+ this.lang.id, 'index.json'].join('/'));
+
+ if (this.lang.index === null) {
+ return false;
+ }
+
+ that.lang.title = that.lang.index.langTitle;
+ this.lang.navigation = [];
+ this.lang.index.sections.forEach(function(section, i) {
that.loadSection(section);
- that.navigation.push({
+ that.lang.navigation.push({
title: section.title,
link: section.dir,
- articles: section.articles
+ articles: section.articles,
+ parsed: section.parsed
});
});
+ return true;
},
loadSection: function(section) {
@@ -52,17 +93,18 @@ var Garden = Class(function(options) {
var title = text.substring(0, text.indexOf('\n'));
text = text.substring(title.length);
title = md.Markdown(title.replace(/\#/g, '').trim());
+ text = this.toMarkdown(text);
- var parts = text.split('###');
+ var parts = text.split('<h3>');
var subs = [];
for(var i = 0, l = parts.length; i < l; i++) {
var sub = parts[i];
- subs.push(this.toMarkdown((i > 0 ? '###' : '') + sub));
+ subs.push((i > 0 ? '<h3>' : '') + sub);
}
return {
title: title.substring(3, title.length - 4),
- text: this.toMarkdown(text),
+ text: text,
subs: subs
};
},
@@ -74,7 +116,12 @@ var Garden = Class(function(options) {
},
json: function(file) {
- return JSON.parse(fs.readFileSync(file).toString());
+ try {
+ return JSON.parse(fs.readFileSync(file).toString());
+
+ } catch (err) {
+ return null;
+ }
},
md: function(section, article) {
@@ -83,24 +130,57 @@ var Garden = Class(function(options) {
},
folder: function(section) {
- return [this.options.dir, section].join('/');
+ return [this.options.dir, this.lang.id, section].join('/');
},
- render: function(template, out) {
- var options = {
- title: this.index.title,
- description: this.index.description,
- navigation: this.navigation,
- sections: this.index.sections,
- top: this.navigation[0]
- };
+ render: function(language, template, out) {
+ var lang = this.languages[language];
+ if (lang) {
+ this.log('Rendering "{}" to "{}"...', language, out);
+ var options = {
+ baseLanguage: this.options.base,
+ language: language,
+ languages: this.languages,
+ title: lang.index.title,
+ description: lang.index.description,
+ navigation: lang.navigation,
+ sections: lang.index.sections,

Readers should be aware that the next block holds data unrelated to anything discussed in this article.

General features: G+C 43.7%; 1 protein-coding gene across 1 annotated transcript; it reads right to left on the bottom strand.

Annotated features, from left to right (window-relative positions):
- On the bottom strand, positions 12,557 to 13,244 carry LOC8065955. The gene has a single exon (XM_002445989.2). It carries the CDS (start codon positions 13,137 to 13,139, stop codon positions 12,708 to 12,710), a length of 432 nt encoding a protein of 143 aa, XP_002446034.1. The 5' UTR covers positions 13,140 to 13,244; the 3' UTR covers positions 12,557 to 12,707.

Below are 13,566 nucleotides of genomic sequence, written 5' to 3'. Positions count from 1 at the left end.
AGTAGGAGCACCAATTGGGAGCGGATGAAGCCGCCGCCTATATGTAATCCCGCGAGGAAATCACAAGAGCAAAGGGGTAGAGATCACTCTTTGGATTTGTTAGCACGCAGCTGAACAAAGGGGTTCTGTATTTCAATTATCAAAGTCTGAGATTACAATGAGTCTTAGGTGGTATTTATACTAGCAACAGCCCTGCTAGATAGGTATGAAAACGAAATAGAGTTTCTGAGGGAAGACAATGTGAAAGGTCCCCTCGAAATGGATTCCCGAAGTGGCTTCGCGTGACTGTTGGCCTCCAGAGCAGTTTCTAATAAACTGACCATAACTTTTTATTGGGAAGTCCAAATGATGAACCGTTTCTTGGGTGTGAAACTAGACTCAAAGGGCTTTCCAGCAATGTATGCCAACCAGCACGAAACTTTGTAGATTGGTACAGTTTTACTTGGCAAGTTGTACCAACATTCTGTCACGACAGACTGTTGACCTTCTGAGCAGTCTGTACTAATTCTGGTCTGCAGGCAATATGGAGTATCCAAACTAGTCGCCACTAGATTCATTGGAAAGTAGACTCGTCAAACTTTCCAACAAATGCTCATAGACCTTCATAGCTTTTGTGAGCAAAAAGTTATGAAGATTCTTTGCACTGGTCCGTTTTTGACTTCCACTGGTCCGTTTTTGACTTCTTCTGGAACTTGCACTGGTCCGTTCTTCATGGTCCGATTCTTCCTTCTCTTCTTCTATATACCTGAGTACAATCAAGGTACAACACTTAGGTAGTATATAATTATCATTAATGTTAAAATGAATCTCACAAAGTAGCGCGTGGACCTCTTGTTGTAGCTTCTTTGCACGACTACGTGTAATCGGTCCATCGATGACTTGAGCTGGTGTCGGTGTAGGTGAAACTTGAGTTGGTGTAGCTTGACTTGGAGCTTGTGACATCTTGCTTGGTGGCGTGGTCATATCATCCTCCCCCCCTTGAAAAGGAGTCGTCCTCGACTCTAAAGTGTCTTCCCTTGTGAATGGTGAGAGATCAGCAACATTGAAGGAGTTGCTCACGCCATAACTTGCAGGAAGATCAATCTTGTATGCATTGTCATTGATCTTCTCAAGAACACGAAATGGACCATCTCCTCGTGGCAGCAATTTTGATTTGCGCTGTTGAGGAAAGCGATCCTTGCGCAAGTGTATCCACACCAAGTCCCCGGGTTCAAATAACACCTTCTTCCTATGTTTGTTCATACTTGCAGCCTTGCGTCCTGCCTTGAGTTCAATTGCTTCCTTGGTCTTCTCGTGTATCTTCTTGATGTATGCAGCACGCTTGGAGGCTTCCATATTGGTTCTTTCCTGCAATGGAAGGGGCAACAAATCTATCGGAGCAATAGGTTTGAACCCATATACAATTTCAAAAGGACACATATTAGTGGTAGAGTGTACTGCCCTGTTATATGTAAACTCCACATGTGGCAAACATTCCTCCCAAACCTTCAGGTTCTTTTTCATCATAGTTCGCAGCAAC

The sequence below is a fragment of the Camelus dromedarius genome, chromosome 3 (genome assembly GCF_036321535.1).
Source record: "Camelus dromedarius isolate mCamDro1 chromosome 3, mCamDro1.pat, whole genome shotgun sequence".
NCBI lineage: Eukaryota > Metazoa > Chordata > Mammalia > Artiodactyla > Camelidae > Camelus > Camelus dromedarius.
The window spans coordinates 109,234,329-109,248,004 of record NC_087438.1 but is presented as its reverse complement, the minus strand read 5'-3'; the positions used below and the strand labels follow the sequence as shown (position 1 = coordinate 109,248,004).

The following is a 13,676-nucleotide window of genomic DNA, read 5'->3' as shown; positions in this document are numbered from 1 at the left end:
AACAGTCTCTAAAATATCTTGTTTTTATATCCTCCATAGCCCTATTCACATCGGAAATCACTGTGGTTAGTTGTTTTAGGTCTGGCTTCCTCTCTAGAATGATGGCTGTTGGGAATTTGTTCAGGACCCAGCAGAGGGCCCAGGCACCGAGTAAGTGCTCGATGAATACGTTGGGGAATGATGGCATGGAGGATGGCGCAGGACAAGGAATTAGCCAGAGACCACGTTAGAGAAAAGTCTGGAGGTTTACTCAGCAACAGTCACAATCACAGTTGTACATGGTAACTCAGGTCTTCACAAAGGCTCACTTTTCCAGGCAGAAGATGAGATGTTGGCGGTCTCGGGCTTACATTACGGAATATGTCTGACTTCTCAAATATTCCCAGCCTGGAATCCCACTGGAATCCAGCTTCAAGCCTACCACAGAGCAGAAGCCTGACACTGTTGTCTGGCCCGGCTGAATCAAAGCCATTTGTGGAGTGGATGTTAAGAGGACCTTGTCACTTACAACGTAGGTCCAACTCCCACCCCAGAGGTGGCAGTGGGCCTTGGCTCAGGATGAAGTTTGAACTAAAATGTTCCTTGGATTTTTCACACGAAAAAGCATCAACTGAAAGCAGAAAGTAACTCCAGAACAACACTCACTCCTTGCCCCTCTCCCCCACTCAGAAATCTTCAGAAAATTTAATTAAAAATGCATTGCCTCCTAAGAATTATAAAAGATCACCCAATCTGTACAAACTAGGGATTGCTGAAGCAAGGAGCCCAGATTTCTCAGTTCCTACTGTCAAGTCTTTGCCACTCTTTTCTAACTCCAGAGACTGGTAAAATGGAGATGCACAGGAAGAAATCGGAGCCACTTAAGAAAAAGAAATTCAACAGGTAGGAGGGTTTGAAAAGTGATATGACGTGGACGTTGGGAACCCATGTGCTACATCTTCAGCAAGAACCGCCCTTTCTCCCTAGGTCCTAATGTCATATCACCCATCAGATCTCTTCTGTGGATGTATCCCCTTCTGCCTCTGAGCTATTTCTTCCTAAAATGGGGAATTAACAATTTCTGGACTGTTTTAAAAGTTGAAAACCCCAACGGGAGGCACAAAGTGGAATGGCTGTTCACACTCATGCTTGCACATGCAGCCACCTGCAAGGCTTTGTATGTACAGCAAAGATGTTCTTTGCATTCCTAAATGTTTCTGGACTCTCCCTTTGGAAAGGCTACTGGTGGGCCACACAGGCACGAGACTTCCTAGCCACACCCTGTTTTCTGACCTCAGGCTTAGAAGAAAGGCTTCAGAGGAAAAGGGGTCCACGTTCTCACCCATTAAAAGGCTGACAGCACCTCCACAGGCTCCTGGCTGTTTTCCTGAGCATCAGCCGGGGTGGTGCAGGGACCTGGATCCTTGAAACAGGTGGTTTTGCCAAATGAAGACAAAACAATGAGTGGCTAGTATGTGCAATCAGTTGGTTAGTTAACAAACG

+ top: lang.navigation[0]
+ };
+
+ jade.renderFile(template, {locals: options}, function(err, html){
+ if (err) throw err;
+ fs.writeFileSync(out, html);
+ });
+ this.log(' Done.');
+ }
+ },
+
+ generateAll: function() {
+ for(var i in this.languages) {
+ if (this.languages.hasOwnProperty(i)) {
+ this.generate(i);
+ }
+ }
+ },
+
+ generate: function(lang) {
+ var that = this;
- jade.renderFile(template, {locals: options}, function(err, html){
- if (err) throw err;
- fs.writeFileSync(out, html);
+ var dir = [this.options.out];
+ if (lang !== this.options.base) {
+ dir.push(lang);
+ }
+ dir = dir.join('/');
+
+ path.exists(dir, function(exists) {
+ if (!exists) {
+ fs.mkdirSync(dir, '777');
+ }
+ that.render(lang, that.options.template, dir + '/index.html');
});
}
});
-new Garden({dir: 'doc'}).render('garden.jade', 'site/index.html');
+new Garden({dir: 'doc', base: 'en', template: 'garden.jade', out: 'site'});
View
22 site/de/index.html
@@ -0,0 +1,22 @@
+<!DOCTYPE html><html lang="en"><head><title>JavaScript Garden</title><meta charset="utf-8"><meta name="description" content="Ein Guide zu JavaScript Ecken und Kanten."><link rel="stylesheet" href="../style/garden.css" media="all"><link rel="stylesheet" href="../style/print.css" media="print"><!--[if lt IE 9]>
+<script src="/javascript/html5.js"></script>
+<![endif]-->
+</head><body><!-- Navigation--><nav><div><ul><li><a href="/" title="JavaScript Garden in English">en</a></li><li class="active"><a href="/de" title="JavaScript Garden auf Deutsch">de</a></li></ul></div><ul><li class="nav_intro"><h1><a href="#intro">Einführung</a></h1><ul><li><a href="#intro.intro">Overview</a></li><li><a href="#intro.authors">The Authors</a></li><li><a href="#intro.contributors">Contributors</a></li><li><a href="#intro.license">License</a></li></ul></li></ul></nav><!-- Sections--><section id="intro"><!-- Introduction--><header id="intro.intro"><h1>Einführung</h1><div><p>Übersetzen.</p></div></header><!-- Articles--><article id="intro.authors"><h2>The Authors</h2><div><p>This guide is the work of two lovely Stack Overflow users, <a href="http://stackoverflow.com/users/313758/yi-jiang">Ivo Wetzel</a>